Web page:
OPINION AND ORDER
WILLIAM E. SMITH, Chief Judge The State of Rhode Island brings this suit against energy companies it says are partly responsible for our once and future climate crisis. It does so under state law and, at least initially, in state court. Defendants removed the case here; the State asks that it go back. Because there is no federal jurisdiction under the various statutes and doctrines adverted to by Defendants, the Court GRANTS the State's Motion to Remand, ECF No. 40.
As given in the State's complaint. See Ten Taxpayer Citizens Grp. v. Cape Wind Assocs., 373 F.3d 183, 186 (1st Cir. 2004).
Climate change is expensive, and the State wants help paying for it. Compl. ¶¶ 8, 12. Specifically from Defendants in this case, who together have extracted, advertised, and sold a substantial percentage of the fossil fuels burned globally since the 1960s. Id. ¶¶ 7, 12, 19, 97. This activity has released an immense amount of greenhouse gas into the Earth's atmosphere, id., changing its climate and leading to all kinds of displacement, death (extinctions, even), and destruction, id. ¶¶ 53, 89–90, 199–213, 216. What is more, Defendants understood the consequences of their activity decades ago, when transitioning from fossil fuels to renewable sources of energy would have saved a world of trouble. Id. ¶¶ 106–46; 184–96. But instead of sounding the alarm, Defendants went out of their way to becloud the emerging scientific consensus and further delay changes — however existentially necessary — that would in any way interfere with their multibillion-dollar profits. Id. ¶¶ 147–77. All while quietly readying their capital for the coming fallout. Id. ¶¶ 178–83.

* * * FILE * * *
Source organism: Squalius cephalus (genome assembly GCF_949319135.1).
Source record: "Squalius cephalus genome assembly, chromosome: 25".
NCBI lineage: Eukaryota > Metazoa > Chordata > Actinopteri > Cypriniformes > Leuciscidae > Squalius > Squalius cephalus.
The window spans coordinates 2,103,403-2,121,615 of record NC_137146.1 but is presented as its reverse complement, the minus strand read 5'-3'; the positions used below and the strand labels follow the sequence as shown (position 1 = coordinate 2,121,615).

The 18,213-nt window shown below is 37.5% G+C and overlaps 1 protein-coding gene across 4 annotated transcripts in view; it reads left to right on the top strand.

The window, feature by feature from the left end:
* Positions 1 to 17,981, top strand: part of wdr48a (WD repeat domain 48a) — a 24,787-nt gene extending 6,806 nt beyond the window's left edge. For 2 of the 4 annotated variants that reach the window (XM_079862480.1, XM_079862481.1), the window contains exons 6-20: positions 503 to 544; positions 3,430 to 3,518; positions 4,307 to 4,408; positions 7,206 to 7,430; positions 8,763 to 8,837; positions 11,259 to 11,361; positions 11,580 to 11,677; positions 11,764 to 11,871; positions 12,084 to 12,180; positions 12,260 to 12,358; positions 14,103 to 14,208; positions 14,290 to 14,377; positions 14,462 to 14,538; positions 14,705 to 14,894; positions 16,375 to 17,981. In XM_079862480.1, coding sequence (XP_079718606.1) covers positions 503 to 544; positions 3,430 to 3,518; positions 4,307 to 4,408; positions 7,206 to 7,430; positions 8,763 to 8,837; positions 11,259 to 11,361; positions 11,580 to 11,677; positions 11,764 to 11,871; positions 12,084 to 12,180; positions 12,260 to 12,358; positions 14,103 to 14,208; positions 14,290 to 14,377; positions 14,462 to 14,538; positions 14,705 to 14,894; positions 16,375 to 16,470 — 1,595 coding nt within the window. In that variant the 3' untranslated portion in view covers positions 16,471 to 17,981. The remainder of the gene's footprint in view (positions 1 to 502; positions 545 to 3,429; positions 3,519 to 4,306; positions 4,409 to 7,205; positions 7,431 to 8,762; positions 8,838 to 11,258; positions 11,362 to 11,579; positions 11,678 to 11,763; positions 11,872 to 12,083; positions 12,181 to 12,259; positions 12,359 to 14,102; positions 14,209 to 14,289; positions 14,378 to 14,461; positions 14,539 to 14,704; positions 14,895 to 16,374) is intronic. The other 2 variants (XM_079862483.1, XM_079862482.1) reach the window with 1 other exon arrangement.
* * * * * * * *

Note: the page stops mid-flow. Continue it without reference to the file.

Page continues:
Pleading eight state-law causes of action, the State prays in law and equity to relieve the damage Defendants have and will inflict upon all the non-federal property and natural resources in Rhode Island. Id. ¶¶ 225–315. Casualties are expected to include the State's manmade infrastructure, its roads, bridges, railroads, dams, homes, businesses, and electric grid; the location and integrity of the State's expansive coastline, along with the wildlife who call it home; the mild summers and the winters that are already barely tolerable; the State fisc, as vast sums are expended to fortify before and rebuild after the increasing and increasingly severe weather events; and Rhode Islanders themselves, who will be injured or worse by these events. Id. ¶¶ 8, 12, 15–18, 88–93, 197–218. The State says it will have more to bear than most: Sea levels in New England are increasing three to four times faster than the global average, and many of the State's municipalities lie below the floodplain. Id. ¶¶ 59–61, 76.